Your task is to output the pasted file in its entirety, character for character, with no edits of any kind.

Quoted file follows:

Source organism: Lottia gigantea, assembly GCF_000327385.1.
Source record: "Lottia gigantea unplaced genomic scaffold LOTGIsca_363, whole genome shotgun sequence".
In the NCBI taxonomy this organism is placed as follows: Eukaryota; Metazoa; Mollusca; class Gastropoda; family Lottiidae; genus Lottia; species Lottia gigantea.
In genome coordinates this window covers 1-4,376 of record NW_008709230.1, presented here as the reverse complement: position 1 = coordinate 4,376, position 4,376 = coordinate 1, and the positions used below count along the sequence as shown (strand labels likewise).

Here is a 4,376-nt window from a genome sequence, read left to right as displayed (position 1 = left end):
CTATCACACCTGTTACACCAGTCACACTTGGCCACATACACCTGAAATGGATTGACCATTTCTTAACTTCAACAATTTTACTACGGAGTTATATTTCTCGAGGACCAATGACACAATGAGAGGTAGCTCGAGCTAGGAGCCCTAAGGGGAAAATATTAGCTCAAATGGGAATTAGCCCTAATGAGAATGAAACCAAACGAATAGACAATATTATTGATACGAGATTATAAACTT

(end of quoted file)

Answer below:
Source organism: Lottia gigantea, assembly GCF_000327385.1.
Source record: "Lottia gigantea unplaced genomic scaffold LOTGIsca_363, whole genome shotgun sequence".
In the NCBI taxonomy this organism is placed as follows: Eukaryota; Metazoa; Mollusca; class Gastropoda; family Lottiidae; genus Lottia; species Lottia gigantea.
In genome coordinates this window covers 1-4,376 of record NW_008709230.1, presented here as the reverse complement: position 1 = coordinate 4,376, position 4,376 = coordinate 1, and the positions used below count along the sequence as shown (strand labels likewise).

Here is a 4,376-nt window from a genome sequence, read left to right as displayed (position 1 = left end):
CTATCACACCTGTTACACCAGTCACACTTGGCCACATACACCTGAAATGGATTGACCATTTCTTAACTTCAACAATTTTACTACGGAGTTATATTTCTCGAGGACCAATGACACAATGAGAGGTAGCTCGAGCTAGGAGCCCTAAGGGGAAAATATTAGCTCAAATGGGAATTAGCCCTAATGAGAATGAAACCAAACGAATAGACAATATTATTGATACGAGATTATAAACTT